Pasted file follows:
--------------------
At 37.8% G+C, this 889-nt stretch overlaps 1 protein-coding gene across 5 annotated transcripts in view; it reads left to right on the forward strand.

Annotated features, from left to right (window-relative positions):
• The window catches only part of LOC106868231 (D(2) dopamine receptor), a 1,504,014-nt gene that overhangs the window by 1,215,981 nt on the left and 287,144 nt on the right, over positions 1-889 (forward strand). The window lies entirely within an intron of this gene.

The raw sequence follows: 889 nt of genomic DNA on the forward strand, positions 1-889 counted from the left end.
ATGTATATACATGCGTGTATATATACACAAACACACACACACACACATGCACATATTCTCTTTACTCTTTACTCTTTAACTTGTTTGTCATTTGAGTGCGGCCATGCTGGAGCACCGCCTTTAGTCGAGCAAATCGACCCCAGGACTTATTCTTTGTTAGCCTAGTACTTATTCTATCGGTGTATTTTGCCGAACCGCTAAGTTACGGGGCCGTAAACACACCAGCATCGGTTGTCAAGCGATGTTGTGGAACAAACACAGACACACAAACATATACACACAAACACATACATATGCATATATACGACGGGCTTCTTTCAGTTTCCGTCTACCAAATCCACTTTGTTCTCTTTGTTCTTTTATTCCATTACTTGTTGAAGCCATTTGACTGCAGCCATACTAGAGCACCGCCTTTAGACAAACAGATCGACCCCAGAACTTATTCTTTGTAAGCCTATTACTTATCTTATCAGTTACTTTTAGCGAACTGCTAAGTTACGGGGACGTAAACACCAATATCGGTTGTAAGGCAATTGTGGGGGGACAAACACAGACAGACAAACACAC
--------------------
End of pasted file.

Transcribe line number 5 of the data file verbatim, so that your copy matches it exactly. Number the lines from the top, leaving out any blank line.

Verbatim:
ATGTATATACATGCGTGTATATATACACAAACACACACACACACACATGCACATATTCTCTTTACTCTTTACTCTTTAACTTGTTTGTCATTTGAGTGCGGCCATGCTGGAGCACCGCCTTTAGTCGAGCAAATCGACCCCAGGACTTATTCTTTGTTAGCCTAGTACTTATTCTATCGGTGTATTTTGCCGAACCGCTAAGTTACGGGGCCGTAAACACACCAGCATCGGTTGTCAAGCGATGTTGTGGAACAAACACAGACACACAAACATATACACACAAACACATACATATGCATATATACGACGGGCTTCTTTCAGTTTCCGTCTACCAAATCCACTTTGTTCTCTTTGTTCTTTTATTCCATTACTTGTTGAAGCCATTTGACTGCAGCCATACTAGAGCACCGCCTTTAGACAAACAGATCGACCCCAGAACTTATTCTTTGTAAGCCTATTACTTATCTTATCAGTTACTTTTAGCGAACTGCTAAGTTACGGGGACGTAAACACCAATATCGGTTGTAAGGCAATTGTGGGGGGACAAACACAGACAGACAAACACAC